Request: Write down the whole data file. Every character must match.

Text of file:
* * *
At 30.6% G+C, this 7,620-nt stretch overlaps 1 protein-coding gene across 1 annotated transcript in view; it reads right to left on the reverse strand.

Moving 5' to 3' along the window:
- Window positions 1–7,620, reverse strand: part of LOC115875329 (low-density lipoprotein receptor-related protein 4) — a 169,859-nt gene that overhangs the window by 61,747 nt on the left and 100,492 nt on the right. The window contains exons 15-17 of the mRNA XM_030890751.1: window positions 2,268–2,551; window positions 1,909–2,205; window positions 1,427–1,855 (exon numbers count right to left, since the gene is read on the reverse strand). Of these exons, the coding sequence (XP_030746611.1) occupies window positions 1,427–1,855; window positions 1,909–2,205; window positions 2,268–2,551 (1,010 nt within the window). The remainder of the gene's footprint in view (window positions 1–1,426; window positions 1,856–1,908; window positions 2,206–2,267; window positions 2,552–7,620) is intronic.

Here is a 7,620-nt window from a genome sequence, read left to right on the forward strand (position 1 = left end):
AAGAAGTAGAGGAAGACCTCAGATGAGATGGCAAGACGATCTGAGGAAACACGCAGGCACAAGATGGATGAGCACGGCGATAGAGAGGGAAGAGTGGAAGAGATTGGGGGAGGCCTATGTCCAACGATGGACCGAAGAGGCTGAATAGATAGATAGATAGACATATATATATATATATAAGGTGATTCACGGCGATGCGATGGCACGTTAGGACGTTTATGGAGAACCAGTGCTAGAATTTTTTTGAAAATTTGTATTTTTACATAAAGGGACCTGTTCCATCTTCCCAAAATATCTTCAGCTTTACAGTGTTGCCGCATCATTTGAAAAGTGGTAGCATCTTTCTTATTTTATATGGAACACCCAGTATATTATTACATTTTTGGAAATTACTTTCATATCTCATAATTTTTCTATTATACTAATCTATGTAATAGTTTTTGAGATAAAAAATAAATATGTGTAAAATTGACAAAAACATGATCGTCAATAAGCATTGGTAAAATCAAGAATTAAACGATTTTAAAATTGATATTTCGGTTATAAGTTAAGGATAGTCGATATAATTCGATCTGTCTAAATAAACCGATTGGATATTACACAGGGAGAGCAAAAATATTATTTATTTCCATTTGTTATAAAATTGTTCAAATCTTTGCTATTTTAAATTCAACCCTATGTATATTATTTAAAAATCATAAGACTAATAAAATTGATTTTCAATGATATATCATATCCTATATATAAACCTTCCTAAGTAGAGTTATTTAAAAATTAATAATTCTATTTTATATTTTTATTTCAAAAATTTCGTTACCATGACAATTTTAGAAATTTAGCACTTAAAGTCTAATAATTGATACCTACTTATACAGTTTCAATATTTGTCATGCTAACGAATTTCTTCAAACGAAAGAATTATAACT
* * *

At 30.6% G+C, this 7,620-nt stretch overlaps 1 protein-coding gene across 1 annotated transcript in view; it reads right to left on the reverse strand.

Moving 5' to 3' along the window:
- Window positions 1–7,620, reverse strand: part of LOC115875329 (low-density lipoprotein receptor-related protein 4) — a 169,859-nt gene that overhangs the window by 61,747 nt on the left and 100,492 nt on the right. The window contains exons 15-17 of the mRNA XM_030890751.1: window positions 2,268–2,551; window positions 1,909–2,205; window positions 1,427–1,855 (exon numbers count right to left, since the gene is read on the reverse strand). Of these exons, the coding sequence (XP_030746611.1) occupies window positions 1,427–1,855; window positions 1,909–2,205; window positions 2,268–2,551 (1,010 nt within the window). The remainder of the gene's footprint in view (window positions 1–1,426; window positions 1,856–1,908; window positions 2,206–2,267; window positions 2,552–7,620) is intronic.

Here is a 7,620-nt window from a genome sequence, read left to right on the forward strand (position 1 = left end):
AAGAAGTAGAGGAAGACCTCAGATGAGATGGCAAGACGATCTGAGGAAACACGCAGGCACAAGATGGATGAGCACGGCGATAGAGAGGGAAGAGTGGAAGAGATTGGGGGAGGCCTATGTCCAACGATGGACCGAAGAGGCTGAATAGATAGATAGATAGACATATATATATATATATAAGGTGATTCACGGCGATGCGATGGCACGTTAGGACGTTTATGGAGAACCAGTGCTAGAATTTTTTTGAAAATTTGTATTTTTACATAAAGGGACCTGTTCCATCTTCCCAAAATATCTTCAGCTTTACAGTGTTGCCGCATCATTTGAAAAGTGGTAGCATCTTTCTTATTTTATATGGAACACCCAGTATATTATTACATTTTTGGAAATTACTTTCATATCTCATAATTTTTCTATTATACTAATCTATGTAATAGTTTTTGAGATAAAAAATAAATATGTGTAAAATTGACAAAAACATGATCGTCAATAAGCATTGGTAAAATCAAGAATTAAACGATTTTAAAATTGATATTTCGGTTATAAGTTAAGGATAGTCGATATAATTCGATCTGTCTAAATAAACCGATTGGATATTACACAGGGAGAGCAAAAATATTATTTATTTCCATTTGTTATAAAATTGTTCAAATCTTTGCTATTTTAAATTCAACCCTATGTATATTATTTAAAAATCATAAGACTAATAAAATTGATTTTCAATGATATATCATATCCTATATATAAACCTTCCTAAGTAGAGTTATTTAAAAATTAATAATTCTATTTTATATTTTTATTTCAAAAATTTCGTTACCATGACAATTTTAGAAATTTAGCACTTAAAGTCTAATAATTGATACCTACTTATACAGTTTCAATATTTGTCATGCTAACGAATTTCTTCAAACGAAAGAATTATAACT